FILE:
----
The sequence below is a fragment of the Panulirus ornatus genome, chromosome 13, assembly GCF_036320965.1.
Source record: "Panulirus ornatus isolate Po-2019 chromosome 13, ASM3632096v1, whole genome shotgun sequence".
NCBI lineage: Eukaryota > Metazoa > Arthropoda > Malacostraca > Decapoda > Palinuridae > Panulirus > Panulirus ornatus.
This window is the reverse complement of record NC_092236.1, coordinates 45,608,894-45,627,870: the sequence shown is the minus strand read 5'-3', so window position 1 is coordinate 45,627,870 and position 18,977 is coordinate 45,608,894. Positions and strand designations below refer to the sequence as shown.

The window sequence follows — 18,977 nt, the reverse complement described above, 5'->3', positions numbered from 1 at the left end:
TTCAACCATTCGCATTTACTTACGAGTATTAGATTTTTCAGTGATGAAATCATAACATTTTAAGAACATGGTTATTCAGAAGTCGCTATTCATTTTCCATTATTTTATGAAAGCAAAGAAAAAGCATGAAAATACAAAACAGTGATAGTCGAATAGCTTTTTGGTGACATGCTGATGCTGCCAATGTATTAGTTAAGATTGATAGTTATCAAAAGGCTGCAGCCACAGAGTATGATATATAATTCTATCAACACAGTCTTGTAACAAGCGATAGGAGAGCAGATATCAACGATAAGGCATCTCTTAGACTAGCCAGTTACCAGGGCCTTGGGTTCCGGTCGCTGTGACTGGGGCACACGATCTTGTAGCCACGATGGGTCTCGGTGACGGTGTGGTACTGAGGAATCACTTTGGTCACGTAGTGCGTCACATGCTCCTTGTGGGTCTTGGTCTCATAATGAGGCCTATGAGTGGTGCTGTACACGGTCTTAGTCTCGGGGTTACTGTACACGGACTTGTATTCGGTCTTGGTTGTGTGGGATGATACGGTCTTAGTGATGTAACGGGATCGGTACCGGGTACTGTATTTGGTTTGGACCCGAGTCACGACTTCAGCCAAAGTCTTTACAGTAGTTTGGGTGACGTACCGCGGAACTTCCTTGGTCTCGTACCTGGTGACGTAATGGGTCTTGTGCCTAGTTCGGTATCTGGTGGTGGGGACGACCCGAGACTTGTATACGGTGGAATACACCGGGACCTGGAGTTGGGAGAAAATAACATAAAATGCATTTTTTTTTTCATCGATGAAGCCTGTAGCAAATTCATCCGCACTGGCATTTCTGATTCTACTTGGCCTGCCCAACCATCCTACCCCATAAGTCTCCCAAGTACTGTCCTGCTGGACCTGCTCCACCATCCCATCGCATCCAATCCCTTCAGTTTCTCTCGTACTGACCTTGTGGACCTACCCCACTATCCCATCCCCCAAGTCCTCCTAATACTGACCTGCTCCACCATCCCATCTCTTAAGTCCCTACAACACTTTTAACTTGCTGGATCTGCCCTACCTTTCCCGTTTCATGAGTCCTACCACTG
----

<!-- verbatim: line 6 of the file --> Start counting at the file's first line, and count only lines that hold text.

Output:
TTCAACCATTCGCATTTACTTACGAGTATTAGATTTTTCAGTGATGAAATCATAACATTTTAAGAACATGGTTATTCAGAAGTCGCTATTCATTTTCCATTATTTTATGAAAGCAAAGAAAAAGCATGAAAATACAAAACAGTGATAGTCGAATAGCTTTTTGGTGACATGCTGATGCTGCCAATGTATTAGTTAAGATTGATAGTTATCAAAAGGCTGCAGCCACAGAGTATGATATATAATTCTATCAACACAGTCTTGTAACAAGCGATAGGAGAGCAGATATCAACGATAAGGCATCTCTTAGACTAGCCAGTTACCAGGGCCTTGGGTTCCGGTCGCTGTGACTGGGGCACACGATCTTGTAGCCACGATGGGTCTCGGTGACGGTGTGGTACTGAGGAATCACTTTGGTCACGTAGTGCGTCACATGCTCCTTGTGGGTCTTGGTCTCATAATGAGGCCTATGAGTGGTGCTGTACACGGTCTTAGTCTCGGGGTTACTGTACACGGACTTGTATTCGGTCTTGGTTGTGTGGGATGATACGGTCTTAGTGATGTAACGGGATCGGTACCGGGTACTGTATTTGGTTTGGACCCGAGTCACGACTTCAGCCAAAGTCTTTACAGTAGTTTGGGTGACGTACCGCGGAACTTCCTTGGTCTCGTACCTGGTGACGTAATGGGTCTTGTGCCTAGTTCGGTATCTGGTGGTGGGGACGACCCGAGACTTGTATACGGTGGAATACACCGGGACCTGGAGTTGGGAGAAAATAACATAAAATGCATTTTTTTTTTCATCGATGAAGCCTGTAGCAAATTCATCCGCACTGGCATTTCTGATTCTACTTGGCCTGCCCAACCATCCTACCCCATAAGTCTCCCAAGTACTGTCCTGCTGGACCTGCTCCACCATCCCATCGCATCCAATCCCTTCAGTTTCTCTCGTACTGACCTTGTGGACCTACCCCACTATCCCATCCCCCAAGTCCTCCTAATACTGACCTGCTCCACCATCCCATCTCTTAAGTCCCTACAACACTTTTAACTTGCTGGATCTGCCCTACCTTTCCCGTTTCATGAGTCCTACCACTG